Many of our states have serious problems with their prisons, and California is usually out front leading the pack. Last week, PrisonPath posted an article about the ongoing hunger strike by California inmates protesting abusive solitary confinement. The article praised the peaceful protest by the inmates.
California officials in Sacramento have reported that 148 women in California prisons were sterilized without the required approval of a state medical committee. Some of the women have claimed they were coerced and others have asserted that they were misled to undergo the surgeries. State lawmakers are calling for an investigation. Between 2005 and 2010, at least 148 female inmates received tubal ligations that had not been properly approved. Medical directors at the prisons recommended and approved the tubal ligations. There was a ban in California on ligations that were not medically necessary. The operations were performed at outside medical facilities by physicians under contract with the California state correctional system.
There are also allegations of some of the women having their ovaries removed without proper consent. Ten other women have alleged that they were sterilized improperly in procedures other than tubal ligation, including having their ovaries removed. The unauthorized sterilizations were performed on female inmates from the California Institution for women in Corona and Valley state prison located in Chowchilla.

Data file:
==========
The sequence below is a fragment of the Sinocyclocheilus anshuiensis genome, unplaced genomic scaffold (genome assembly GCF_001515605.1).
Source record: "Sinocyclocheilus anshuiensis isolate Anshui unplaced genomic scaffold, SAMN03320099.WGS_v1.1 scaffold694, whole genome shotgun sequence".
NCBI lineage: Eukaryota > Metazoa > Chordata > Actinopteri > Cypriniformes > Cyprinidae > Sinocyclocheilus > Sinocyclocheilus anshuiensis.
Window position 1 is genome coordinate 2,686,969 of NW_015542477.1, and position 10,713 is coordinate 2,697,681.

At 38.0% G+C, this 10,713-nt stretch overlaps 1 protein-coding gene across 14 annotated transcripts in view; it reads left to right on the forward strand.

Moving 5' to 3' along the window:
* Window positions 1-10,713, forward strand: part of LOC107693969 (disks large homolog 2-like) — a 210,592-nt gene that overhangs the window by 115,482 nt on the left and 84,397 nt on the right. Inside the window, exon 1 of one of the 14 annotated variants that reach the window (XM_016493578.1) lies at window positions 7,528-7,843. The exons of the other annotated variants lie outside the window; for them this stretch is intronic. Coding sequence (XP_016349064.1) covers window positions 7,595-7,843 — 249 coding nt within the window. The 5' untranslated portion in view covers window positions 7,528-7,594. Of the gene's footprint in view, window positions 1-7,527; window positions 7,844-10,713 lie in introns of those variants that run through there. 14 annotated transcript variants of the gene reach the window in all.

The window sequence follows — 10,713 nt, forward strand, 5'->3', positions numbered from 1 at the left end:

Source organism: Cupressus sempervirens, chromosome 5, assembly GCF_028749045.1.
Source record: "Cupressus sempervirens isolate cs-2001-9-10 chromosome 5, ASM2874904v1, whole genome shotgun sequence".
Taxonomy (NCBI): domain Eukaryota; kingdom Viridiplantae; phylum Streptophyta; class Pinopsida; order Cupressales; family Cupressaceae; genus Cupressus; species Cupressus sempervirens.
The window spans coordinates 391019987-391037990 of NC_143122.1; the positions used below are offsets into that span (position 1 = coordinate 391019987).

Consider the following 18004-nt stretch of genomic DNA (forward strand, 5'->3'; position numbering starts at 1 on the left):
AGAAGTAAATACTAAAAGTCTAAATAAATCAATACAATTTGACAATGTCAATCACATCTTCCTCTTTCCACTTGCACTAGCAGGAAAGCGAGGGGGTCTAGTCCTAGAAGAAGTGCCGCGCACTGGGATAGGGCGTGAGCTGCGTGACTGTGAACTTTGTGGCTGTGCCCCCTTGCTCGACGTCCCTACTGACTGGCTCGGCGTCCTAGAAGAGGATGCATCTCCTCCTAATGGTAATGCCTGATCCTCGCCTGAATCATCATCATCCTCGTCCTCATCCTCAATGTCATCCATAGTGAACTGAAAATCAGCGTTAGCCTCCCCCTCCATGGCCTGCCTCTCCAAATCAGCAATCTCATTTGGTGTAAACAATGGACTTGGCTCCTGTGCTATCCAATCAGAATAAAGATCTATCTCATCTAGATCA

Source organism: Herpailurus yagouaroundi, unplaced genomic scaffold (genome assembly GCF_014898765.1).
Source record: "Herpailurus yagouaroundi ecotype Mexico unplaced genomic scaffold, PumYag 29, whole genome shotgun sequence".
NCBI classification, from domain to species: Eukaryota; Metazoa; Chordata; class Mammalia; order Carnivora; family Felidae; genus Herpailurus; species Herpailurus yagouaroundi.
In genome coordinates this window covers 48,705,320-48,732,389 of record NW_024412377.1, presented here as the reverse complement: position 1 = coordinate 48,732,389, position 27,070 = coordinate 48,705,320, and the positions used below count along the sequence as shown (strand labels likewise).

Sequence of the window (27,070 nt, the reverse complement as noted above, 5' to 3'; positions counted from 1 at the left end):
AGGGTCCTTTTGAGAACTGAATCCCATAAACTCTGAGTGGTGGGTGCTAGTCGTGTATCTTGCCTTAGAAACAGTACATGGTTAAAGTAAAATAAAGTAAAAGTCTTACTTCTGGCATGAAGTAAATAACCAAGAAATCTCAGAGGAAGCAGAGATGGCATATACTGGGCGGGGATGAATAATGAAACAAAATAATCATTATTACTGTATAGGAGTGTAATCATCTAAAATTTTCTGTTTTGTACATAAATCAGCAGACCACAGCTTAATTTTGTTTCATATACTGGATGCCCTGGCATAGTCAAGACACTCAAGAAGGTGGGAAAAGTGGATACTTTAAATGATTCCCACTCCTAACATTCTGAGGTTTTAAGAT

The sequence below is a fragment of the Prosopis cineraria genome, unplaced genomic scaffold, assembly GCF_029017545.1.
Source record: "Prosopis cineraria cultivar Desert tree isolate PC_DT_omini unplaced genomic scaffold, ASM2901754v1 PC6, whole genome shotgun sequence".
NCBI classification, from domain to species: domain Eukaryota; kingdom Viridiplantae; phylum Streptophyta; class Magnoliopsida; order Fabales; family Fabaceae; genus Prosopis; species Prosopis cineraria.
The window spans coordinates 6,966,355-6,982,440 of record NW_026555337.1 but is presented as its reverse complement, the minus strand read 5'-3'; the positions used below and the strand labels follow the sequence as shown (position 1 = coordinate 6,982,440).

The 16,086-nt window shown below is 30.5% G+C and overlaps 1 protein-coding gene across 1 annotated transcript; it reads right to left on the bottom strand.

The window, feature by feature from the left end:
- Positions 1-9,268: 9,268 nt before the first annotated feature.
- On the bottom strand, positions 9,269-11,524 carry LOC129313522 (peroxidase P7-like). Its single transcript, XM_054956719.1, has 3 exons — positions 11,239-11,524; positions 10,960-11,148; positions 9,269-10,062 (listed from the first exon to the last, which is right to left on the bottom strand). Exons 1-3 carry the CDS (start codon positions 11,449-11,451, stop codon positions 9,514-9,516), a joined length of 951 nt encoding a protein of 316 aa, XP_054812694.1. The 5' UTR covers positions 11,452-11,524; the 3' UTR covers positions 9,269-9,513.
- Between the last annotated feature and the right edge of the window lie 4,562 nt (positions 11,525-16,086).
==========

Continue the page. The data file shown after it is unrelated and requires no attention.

We can protest the California sterilizations as actions similar to the medical policies of Nazi Germany, but the Germans were not the creators nor the first to implement government sanctioned forced sterilization. The United States, for instance, had already enacted sterilization laws in half its states by the 1920s, which included forced sterilization of the criminally insane as well as others. The first German sterilization law was enacted on July 14, 1933 – only six months after Hitler became Chancellor. The Law for the Prevention of Genetically Diseased Offspring (the “Sterilization” Law) allowed for the forced sterilization of anyone suffering from genetic blindness, hereditary deafness, manic depression, schizophrenia, epilepsy, congenital feeble-mindedness, Huntington’s Chorea (a brain disorder), and alcoholism.
It is true that the sterilizations in California during 2005 – 2010 were not official state policy, according to the Sacramento report. However, a number of state employees and medical doctors followed improper and unethical medical policy for five years against helpless female inmates. Male inmates were not sterilized. To paraphrase a famous quote, we can judge California by the manner of its treatment of helpless inmates.